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Coasters persevere in sports year like no other

While news about the novel coronavirus was spreading in January, it took three months for restrictions to hit in B.C., giving Sunshine Coast athletes a sliver of sports-as-normal in 2020.

While news about the novel coronavirus was spreading in January, it took three months for restrictions to hit in B.C., giving Sunshine Coast athletes a sliver of sports-as-normal in 2020.

The National team for Chinese Taipei won the Gibsons Curling Club’s largest annual bonspiel in January, Elphinstone grad Elan Kimpton-Cuellar kicked off his basketball season at Thompson Rivers University with a big win over the Mount Royal University Cougars, the Chinook Swim Team took gold several times over at the Lower Mainland Regional Championships in early February, and the Tetrahedron Outdoor Club was able to squeeze in its fifth annual Loppet.

In those later winter months travel was as plentiful as Coast athlete accomplishments.

Sunshine Coast Minor Hockey Association (SCMHA) teams attended tournaments, including in the Kootenays, and finished the season with three teams placing first in their divisions.

The SCMHA’s new Atom female team won their first-ever playoff championship in Chilliwack in March.

Halfmoon Bay karate kid Leah Pearson-White helped her team take gold, while competitive figure skaters Lucy Watson and Cooper Jones came second and fourth, respectively, in their categories at the B.C. Winter Games in Fort St. John in mid-February. Adult skater Tracy Parker won the bronze medal at the Winter World Masters Games in Innsbruck, Austria.

Another impressive win came by way of Roberts Creek fencer Fynn Fafard, who led Team Canada as captain to a gold medal at the Junior Pan Am Games in El Salvador. Hopes were high for big results at the World Championships in Salt Lake City, Utah, in April.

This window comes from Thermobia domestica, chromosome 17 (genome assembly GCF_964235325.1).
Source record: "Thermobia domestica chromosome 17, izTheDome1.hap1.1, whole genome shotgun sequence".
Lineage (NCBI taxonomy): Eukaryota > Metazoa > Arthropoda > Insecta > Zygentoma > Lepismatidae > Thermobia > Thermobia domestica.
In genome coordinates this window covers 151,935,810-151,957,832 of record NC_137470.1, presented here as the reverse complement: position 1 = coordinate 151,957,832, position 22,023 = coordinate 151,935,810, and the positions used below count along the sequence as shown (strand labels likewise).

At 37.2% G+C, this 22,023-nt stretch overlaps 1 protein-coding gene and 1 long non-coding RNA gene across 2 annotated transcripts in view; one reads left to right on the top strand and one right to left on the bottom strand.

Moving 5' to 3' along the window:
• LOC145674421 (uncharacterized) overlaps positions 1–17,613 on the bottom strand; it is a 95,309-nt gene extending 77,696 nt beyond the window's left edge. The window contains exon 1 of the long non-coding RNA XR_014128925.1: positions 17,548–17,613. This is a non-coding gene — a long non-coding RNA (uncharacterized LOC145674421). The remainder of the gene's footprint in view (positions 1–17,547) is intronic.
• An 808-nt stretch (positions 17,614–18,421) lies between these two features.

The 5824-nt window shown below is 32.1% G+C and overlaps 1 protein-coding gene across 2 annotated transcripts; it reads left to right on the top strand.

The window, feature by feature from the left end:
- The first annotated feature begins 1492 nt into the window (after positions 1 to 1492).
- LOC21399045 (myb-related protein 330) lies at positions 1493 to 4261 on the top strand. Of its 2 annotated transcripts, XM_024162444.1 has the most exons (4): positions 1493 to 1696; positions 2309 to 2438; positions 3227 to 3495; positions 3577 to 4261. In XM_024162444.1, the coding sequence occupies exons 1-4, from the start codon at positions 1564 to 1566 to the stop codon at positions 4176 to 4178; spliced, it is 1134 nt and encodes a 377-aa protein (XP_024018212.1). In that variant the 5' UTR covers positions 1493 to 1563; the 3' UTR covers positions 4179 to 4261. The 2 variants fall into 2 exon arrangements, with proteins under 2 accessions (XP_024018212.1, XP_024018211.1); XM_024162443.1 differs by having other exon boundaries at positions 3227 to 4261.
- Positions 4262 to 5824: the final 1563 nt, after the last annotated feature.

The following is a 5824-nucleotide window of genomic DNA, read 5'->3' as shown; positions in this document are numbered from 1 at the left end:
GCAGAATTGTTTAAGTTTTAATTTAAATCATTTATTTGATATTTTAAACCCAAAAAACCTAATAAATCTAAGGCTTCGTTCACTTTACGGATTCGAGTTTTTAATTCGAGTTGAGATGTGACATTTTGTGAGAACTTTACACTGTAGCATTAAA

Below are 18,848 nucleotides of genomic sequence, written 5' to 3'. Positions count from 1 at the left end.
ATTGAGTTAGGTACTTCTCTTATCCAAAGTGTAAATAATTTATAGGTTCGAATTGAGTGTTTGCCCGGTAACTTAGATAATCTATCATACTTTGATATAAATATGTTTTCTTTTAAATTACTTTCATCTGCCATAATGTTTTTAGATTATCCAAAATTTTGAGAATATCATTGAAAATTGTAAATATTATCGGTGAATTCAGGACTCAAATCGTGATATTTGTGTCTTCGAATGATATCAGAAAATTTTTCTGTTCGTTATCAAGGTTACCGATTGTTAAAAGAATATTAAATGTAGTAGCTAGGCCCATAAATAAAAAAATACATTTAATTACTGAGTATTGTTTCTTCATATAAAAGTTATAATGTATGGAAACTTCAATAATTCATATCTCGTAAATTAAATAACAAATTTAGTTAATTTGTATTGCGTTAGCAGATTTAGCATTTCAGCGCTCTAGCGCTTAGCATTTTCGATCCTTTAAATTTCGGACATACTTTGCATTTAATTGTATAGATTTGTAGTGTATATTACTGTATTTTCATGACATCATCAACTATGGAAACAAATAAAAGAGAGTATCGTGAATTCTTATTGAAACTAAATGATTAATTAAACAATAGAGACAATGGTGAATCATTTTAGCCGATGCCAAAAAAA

Gibsons air pistol shooter Allan Harding, meanwhile, helped Team Canada reach ninth place at InterShoot 2020 in the Netherlands at the start of February and then rebounded from what he described as a disappointing result with a an overall match winner title in the pistol class at the BC Target Sports Association’s Airgun Championships in Richmond.

In early March the 43rd April Fool’s Run was set to sell out, with up to 700 participants lacing up for the gruelling half marathon.

But that all changed mid-month when positive cases continued to rise, forcing health restrictions that shut down the province.

The April Fool’s Run and many other sports events were first postponed, then cancelled, and seasons upended.

Golf courses curtailed their operations and postponed meetings. Recreation facilities closed, putting a stop to indoor sports like swimming, basketball and volleyball.

The Sunshine Coast Volleyball Club was forced to shutter during the peak of its season, including key tournaments like the Emerald City Classic in Seattle and the highly anticipated Club National Tournament in May in Edmonton.

In April the Sunshine Coast Baseball Association also was forced to take a break before the season could even start.

But as quickly as sports went offline, running, fitness and other clubs shifted to a new, extended online reality.